CR 55:181-200 (2013)  -  DOI: https://doi.org/10.3354/cr01135

Methodological aspects of the validation of decadal predictions

Reidun Gangstø1,2,*, Andreas P. Weigel1, Mark A. Liniger1, Christof Appenzeller1

1Federal Office of Meteorology and Climatology MeteoSwiss, 8044 Zurich, Switzerland
2Present address: The Norwegian Meteorological Institute, 0313 Oslo, Norway

ABSTRACT: Validation techniques based on past performance are well-established in seasonal forecasting. So far there is no consensus on the degree to which these are applicable to decadal predictions. We contribute to this discussion by assessing the effects of drift-correction, cross-validation and de-trending. The study employs decadal hindcasts of 2 m temperature from the EU FP6 ENSEMBLES project database and a synthetic toy model. Decadal predictions can be subject to substantial lead-time dependent model drifts. The conventional drift-correction method has a considerable sampling uncertainty, amounting to up to 40% of the potentially predictable signal. Introducing a smooth drift curve allows this uncertainty to be reduced by about 30% for annual values. For drift-corrected decadal predictions the leave-one-out cross-validation procedure may lead to biased skill estimates for decadal prediction due to the small number of hindcasts available. We identify this effect and show that ‘jackknifing’ represents a suitable technique for estimating potential skill without bias and to estimate sampling uncertainty. Results indicate significant correlation skill on the order of 0.7 to 0.9 for predicting global annual mean temperature on all lead-times. If linear trends are removed prior to verification, skill is still clearly above 0 in the first year for global mean temperature. On a local scale, some specific regions exhibit skill additional to the trend even at longer lead times. With the limited dataset analyzed here, the strong sampling uncertainty still prohibits drawing a final conclusion, by means of verification, on whether or not decadal predictions have skill in predicting climate variability beyond the trend.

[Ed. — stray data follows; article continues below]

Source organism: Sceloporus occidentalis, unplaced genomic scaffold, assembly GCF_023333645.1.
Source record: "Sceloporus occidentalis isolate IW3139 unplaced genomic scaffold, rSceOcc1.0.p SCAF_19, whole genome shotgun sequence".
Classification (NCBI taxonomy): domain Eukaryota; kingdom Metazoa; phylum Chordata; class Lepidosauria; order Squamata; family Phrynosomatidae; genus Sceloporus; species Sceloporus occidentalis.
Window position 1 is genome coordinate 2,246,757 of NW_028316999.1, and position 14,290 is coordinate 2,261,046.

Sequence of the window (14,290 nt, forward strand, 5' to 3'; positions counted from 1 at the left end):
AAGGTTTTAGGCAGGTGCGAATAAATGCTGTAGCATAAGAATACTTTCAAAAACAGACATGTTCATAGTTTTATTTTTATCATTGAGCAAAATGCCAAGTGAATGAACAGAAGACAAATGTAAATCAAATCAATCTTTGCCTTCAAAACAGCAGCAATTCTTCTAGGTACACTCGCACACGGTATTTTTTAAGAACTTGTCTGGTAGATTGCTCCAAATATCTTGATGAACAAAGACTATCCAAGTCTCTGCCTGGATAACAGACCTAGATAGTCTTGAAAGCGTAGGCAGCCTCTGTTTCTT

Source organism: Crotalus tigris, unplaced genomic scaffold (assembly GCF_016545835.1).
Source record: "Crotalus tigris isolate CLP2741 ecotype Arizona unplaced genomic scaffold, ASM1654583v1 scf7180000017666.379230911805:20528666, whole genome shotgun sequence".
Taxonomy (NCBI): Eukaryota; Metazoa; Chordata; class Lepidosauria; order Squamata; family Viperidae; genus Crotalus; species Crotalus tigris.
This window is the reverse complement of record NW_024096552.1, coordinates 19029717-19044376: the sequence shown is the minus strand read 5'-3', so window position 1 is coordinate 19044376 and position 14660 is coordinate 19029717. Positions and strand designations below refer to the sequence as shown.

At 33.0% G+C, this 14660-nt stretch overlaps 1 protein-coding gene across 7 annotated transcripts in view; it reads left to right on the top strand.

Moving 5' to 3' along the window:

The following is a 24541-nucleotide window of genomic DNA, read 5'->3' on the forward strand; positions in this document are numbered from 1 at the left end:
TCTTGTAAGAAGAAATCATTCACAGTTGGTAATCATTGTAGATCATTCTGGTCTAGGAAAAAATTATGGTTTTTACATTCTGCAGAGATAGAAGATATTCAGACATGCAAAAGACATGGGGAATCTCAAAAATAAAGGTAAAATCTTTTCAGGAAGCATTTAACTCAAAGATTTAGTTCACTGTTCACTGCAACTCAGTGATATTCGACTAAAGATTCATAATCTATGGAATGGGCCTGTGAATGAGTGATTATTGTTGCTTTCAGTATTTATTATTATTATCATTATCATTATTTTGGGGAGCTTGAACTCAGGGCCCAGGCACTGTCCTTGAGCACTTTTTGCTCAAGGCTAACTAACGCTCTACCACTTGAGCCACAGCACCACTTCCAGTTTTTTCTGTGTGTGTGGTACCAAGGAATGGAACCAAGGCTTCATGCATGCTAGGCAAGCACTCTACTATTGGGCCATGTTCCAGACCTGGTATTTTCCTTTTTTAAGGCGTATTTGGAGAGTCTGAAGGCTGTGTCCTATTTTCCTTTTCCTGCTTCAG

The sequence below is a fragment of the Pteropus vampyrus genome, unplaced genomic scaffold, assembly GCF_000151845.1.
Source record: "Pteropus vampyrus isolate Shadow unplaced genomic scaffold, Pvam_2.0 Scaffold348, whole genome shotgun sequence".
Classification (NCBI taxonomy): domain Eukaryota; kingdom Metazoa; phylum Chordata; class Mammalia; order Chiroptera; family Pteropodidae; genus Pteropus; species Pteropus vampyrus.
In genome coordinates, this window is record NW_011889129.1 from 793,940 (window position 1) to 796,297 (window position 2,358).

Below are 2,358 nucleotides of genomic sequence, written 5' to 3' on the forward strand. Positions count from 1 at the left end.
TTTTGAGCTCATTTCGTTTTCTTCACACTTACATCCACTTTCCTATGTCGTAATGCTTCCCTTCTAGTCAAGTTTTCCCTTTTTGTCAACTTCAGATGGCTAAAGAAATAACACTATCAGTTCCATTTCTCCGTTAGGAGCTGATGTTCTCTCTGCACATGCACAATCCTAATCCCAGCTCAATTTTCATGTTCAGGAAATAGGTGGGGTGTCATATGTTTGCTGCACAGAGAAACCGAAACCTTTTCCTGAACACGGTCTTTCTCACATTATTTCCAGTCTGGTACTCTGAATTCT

KEY WORDS: Decadal predictions · Cross validation · Bias/drift correction · Jackknife · Seasonal forecasts · Sampling uncertainty · Detrending


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Cite this article as: Gangstø R, Weigel AP, Liniger MA, Appenzeller C (2013) Methodological aspects of the validation of decadal predictions. Clim Res 55:181-200. https://doi.org/10.3354/cr01135

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